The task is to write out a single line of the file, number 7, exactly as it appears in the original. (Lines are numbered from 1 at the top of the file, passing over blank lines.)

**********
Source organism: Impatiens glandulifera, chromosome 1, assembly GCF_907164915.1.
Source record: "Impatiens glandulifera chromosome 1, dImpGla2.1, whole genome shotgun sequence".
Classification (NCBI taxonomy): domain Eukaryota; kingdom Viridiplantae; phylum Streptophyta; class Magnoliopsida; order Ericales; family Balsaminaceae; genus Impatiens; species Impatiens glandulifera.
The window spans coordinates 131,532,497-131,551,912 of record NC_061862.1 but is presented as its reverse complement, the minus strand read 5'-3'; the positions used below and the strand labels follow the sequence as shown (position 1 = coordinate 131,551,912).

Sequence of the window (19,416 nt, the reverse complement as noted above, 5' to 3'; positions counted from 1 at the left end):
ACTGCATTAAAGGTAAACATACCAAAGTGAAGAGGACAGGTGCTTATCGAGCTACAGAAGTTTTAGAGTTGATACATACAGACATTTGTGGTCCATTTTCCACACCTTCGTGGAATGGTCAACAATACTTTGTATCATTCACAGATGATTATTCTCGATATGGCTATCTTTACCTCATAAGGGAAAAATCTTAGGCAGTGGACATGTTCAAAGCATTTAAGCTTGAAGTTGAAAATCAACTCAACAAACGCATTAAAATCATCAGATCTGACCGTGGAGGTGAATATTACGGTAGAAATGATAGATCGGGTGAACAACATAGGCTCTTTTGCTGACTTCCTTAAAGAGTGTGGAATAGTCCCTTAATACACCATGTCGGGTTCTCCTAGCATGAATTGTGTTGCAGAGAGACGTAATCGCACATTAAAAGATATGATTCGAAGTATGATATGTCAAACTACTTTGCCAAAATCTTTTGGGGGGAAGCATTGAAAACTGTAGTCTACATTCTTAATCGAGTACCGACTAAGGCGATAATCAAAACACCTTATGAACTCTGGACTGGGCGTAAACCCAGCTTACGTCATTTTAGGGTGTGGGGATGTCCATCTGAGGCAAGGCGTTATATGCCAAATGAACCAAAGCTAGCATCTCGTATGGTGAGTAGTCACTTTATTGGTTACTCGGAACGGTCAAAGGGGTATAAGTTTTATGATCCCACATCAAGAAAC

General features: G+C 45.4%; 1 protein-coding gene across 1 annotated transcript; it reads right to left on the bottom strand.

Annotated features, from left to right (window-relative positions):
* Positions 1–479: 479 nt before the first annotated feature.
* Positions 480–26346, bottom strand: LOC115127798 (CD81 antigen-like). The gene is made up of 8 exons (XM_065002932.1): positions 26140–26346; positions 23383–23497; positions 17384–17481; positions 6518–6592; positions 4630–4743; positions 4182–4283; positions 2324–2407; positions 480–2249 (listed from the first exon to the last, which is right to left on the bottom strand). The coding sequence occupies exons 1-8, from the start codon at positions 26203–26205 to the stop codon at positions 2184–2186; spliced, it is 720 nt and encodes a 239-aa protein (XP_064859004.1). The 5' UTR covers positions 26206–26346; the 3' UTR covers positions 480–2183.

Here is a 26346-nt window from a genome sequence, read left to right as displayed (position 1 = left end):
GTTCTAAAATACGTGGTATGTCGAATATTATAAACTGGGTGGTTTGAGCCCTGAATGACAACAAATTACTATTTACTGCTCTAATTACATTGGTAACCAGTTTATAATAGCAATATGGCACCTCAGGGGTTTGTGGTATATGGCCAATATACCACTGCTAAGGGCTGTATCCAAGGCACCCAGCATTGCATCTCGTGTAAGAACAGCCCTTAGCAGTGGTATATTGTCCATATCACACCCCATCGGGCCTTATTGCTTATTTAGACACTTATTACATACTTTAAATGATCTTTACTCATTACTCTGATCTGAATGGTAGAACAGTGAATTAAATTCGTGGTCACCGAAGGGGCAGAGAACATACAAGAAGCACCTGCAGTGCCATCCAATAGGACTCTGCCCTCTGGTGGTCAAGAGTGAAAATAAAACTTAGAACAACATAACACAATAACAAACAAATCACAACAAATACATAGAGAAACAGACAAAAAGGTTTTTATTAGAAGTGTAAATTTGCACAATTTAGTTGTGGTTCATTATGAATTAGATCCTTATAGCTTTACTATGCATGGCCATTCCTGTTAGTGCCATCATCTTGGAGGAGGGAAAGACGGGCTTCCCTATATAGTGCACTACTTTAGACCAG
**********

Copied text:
General features: G+C 45.4%; 1 protein-coding gene across 1 annotated transcript; it reads right to left on the bottom strand.